The News-Herald recently highlighted Jami Morris '21 and her impressive third place finish at this year's Drive, Chip & Putt (DCP) National Finals, which took place on April 1 at the Augusta National Golf Club. Jami competed in the girls 14-15 age division and finished with the best drive of the group, which earned her ten points. She scored an eight in the chip competition and a four in putting. Jami made it through three stages of qualifying to get to Nationals and won her division at the regional at Jack Nicklaus' Muirfield Vollage Golf Club in Dublin, OH. See additional coverage highlighting Jami in Northeast Ohio Golf Online and Cleveland.com.
In March Morgan Goldstein '18 authored a piece in Crain's Cleveland Business where she highlighted how planning, passion and dedication are critical for anyone looking to start a business. Morgan has been a chef for years and started on a professional path from a young age, appearing on the Food Network's "Chopped" in both 2015 and 2016. She is now the chef and founder of MHG Catering and is currently writing and publishing her own cookbook. Morgan is also a member of the Veale Youth Entrepreneurship Forum. You can read the full story in Crain's here.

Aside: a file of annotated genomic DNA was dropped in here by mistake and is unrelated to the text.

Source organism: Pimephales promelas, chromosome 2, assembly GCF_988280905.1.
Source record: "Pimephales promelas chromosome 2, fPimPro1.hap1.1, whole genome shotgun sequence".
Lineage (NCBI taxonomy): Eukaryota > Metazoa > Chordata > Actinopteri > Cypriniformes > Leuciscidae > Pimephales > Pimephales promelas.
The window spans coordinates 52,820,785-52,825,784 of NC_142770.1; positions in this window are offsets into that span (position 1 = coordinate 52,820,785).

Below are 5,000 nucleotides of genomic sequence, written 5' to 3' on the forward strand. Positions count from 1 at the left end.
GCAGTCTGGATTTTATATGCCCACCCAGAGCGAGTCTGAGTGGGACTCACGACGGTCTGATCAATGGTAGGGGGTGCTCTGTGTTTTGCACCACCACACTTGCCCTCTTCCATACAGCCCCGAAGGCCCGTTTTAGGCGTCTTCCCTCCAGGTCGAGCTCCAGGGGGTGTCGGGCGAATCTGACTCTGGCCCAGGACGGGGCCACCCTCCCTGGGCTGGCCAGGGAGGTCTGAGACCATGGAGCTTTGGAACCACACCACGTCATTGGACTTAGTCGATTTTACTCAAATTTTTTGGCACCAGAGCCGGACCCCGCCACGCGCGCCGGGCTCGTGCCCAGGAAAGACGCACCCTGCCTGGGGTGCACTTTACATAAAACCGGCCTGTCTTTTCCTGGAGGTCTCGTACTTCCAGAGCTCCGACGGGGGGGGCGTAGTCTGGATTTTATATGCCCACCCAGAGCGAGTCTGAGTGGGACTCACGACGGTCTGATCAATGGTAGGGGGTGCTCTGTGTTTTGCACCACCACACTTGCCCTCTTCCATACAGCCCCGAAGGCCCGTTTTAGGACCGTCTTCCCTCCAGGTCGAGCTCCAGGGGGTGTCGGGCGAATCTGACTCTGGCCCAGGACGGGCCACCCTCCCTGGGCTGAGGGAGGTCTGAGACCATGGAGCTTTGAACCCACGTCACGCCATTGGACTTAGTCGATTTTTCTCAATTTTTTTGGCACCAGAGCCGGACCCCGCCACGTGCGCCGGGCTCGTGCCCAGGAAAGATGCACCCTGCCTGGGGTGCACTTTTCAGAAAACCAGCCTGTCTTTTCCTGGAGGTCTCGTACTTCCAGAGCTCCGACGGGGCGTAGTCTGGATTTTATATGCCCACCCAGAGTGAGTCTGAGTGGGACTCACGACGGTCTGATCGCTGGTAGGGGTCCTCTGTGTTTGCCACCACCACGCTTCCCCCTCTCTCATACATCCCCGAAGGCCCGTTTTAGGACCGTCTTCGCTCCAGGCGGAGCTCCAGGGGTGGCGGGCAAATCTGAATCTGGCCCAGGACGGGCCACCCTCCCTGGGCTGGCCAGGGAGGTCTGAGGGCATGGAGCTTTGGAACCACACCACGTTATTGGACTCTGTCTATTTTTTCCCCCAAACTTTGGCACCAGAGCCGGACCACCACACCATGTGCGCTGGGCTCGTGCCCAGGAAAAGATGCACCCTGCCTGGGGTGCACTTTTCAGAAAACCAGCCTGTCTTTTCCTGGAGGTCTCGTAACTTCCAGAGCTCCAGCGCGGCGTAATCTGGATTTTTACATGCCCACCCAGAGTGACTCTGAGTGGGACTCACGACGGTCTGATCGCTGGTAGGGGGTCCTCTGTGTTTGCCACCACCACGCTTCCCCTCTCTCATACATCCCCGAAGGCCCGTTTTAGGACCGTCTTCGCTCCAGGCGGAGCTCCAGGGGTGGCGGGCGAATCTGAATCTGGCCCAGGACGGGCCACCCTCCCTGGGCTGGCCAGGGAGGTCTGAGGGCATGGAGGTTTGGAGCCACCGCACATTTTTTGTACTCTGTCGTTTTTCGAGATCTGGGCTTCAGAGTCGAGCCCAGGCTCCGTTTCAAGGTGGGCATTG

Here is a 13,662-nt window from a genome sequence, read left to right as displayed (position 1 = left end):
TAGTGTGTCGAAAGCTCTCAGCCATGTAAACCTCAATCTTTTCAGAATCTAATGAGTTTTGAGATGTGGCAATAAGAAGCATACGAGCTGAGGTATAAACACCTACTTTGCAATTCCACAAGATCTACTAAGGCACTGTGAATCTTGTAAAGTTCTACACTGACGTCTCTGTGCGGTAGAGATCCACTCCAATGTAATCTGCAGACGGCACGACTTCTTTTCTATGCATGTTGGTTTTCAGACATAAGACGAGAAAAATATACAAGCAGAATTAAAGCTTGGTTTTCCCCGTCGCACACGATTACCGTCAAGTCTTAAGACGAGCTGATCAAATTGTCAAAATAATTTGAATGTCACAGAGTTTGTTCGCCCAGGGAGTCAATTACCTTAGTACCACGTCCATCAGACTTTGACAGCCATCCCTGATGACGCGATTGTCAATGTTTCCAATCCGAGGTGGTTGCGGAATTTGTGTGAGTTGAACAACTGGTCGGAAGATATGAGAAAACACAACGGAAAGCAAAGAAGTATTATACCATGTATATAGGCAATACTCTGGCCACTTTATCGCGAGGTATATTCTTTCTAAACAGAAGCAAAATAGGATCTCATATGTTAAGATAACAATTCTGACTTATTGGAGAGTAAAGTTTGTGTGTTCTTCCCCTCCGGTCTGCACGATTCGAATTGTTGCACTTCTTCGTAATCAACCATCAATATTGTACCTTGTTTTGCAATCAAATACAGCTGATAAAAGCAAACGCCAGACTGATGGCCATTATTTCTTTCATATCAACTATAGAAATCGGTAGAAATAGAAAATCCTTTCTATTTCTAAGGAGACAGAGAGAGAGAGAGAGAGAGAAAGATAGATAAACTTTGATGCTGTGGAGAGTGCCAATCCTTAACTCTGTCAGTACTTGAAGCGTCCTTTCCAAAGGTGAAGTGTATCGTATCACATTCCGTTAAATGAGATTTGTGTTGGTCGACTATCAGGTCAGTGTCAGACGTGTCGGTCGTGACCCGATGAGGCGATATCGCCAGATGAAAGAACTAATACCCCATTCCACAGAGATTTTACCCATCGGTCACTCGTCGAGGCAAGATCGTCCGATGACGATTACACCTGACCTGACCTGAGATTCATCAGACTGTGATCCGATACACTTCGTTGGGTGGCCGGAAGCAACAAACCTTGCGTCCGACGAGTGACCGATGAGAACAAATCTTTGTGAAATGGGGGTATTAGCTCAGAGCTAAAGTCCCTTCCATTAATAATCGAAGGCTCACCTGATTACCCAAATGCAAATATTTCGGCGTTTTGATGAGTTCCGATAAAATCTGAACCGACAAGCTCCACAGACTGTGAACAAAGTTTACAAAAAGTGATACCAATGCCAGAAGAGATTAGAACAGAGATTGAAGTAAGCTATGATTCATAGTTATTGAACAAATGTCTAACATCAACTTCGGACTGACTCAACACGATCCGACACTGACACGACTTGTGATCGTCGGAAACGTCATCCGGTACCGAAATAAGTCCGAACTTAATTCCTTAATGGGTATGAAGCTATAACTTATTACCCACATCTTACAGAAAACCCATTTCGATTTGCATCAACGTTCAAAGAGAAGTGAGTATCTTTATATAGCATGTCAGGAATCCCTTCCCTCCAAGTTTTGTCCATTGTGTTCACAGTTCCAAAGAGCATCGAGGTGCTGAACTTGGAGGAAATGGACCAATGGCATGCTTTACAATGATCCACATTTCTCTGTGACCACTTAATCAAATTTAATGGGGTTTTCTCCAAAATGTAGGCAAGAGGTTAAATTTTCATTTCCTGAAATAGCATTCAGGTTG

Laurel's Director of College Guidance Missy Rose was recently featured in a Cleveland Magazine story titled, "How to Find the Right College for Your High Schooler." In the piece Missy highlights the financial aspect of selecting a college, stating "Don't wait until your child is accepted to her dream college and it's April of her senior year and you say, 'We can't afford this.' The earlier families talk money, the better." She goes on to suggest parents "Have the conversation with your child upfront. There needs to be schools on the list that are highly likely for affordability — and that can be overlooked.”